A long-awaited report into an alleged corruption scandal targeting South African President Cyril Ramaphosa a month before a crucial deadline for his political future will be examined on December 6, parliament announced Thursday.
In September, an independent parliamentary committee was tasked with examining the responsibility of President Ramaphosa in the 2020 case and issuing conclusions that could lead to a possible vote in favor of his impeachment.
“The parliamentary commission met this morning. The date for the presentation of the report was extended until November 30. It was decided that the National Assembly would examine this report on December 6,” ten days before the congress of the historic ruling party, the ANC, parliamentary spokesman Moloto Mothapo told AFP.
A parliamentary recess that was due to start on December 1 has been postponed to consider the report, which was originally due to be presented on Thursday.
The African National Congress (ANC) is due to meet from December 16 to decide whether or not to invest Ramaphosa’s candidate for a second term in the 2024 presidential election, re-electing him party chairman.
Successor to Jacob Zuma, who was forced to resign in 2018 after a series of scandals, the current president is expected to tackle the corruption front he promised to root out.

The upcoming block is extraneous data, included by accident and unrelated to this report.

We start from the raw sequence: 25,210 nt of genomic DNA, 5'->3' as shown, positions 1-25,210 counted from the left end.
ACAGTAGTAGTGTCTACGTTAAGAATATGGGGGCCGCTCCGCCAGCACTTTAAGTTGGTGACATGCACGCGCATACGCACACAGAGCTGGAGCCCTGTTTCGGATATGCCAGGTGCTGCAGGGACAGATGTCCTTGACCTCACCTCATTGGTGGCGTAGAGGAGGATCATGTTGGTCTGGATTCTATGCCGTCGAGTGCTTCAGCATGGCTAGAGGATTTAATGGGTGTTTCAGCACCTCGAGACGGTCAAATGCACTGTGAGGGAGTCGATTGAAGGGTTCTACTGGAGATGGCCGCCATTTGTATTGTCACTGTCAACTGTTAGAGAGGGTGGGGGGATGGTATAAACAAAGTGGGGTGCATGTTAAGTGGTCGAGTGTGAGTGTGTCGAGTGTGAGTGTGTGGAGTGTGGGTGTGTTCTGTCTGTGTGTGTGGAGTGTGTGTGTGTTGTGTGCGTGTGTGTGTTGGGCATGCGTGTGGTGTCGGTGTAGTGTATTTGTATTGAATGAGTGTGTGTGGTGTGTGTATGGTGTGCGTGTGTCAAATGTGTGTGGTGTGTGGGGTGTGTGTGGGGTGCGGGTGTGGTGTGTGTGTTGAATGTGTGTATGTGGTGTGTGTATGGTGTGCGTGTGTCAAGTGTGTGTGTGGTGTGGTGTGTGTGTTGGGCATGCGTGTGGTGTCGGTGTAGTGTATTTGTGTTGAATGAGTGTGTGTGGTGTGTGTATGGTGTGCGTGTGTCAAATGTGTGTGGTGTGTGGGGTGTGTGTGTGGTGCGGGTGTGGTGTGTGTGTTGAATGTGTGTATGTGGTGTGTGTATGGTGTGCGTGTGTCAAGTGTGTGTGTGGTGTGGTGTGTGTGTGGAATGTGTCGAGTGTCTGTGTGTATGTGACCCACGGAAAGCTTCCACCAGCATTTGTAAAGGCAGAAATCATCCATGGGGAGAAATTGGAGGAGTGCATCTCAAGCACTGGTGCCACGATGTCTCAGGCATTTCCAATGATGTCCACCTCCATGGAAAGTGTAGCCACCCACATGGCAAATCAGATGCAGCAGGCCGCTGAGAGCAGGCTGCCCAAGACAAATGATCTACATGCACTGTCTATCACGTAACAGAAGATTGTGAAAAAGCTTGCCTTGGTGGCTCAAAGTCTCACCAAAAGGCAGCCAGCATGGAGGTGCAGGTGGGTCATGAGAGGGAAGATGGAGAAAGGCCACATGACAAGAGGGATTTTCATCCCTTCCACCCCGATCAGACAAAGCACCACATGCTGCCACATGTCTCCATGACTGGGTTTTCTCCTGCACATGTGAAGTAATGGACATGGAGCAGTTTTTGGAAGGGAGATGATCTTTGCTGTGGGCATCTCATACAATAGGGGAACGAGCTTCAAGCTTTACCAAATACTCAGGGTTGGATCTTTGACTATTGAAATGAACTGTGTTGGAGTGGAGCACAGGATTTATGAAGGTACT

According to a complaint filed in June by former South African intelligence chief Arthur Fraser, the thieves broke into a farm owned by the president in Phala Phala, in the northeast of the country, in February 2020. They found large sums of cash.
Cyril Ramaphosa is accused of concealing the theft from the police and the money from the tax authorities, arranging the kidnapping and interrogation of the thieves, and then bribing them into silence.
The President, who was repeatedly attacked on the subject during heated sessions in the Assembly, denied the accusations, questioned the amounts mentioned and maintained that the money found was actually from the sale of cattle. He also denounced the political goals of his opponents.
In South Africa, the removal of the head of state is subject to a two-thirds majority vote in the National Assembly. The ANC led by Cyril Ramaphosa has more than two-thirds of the seats.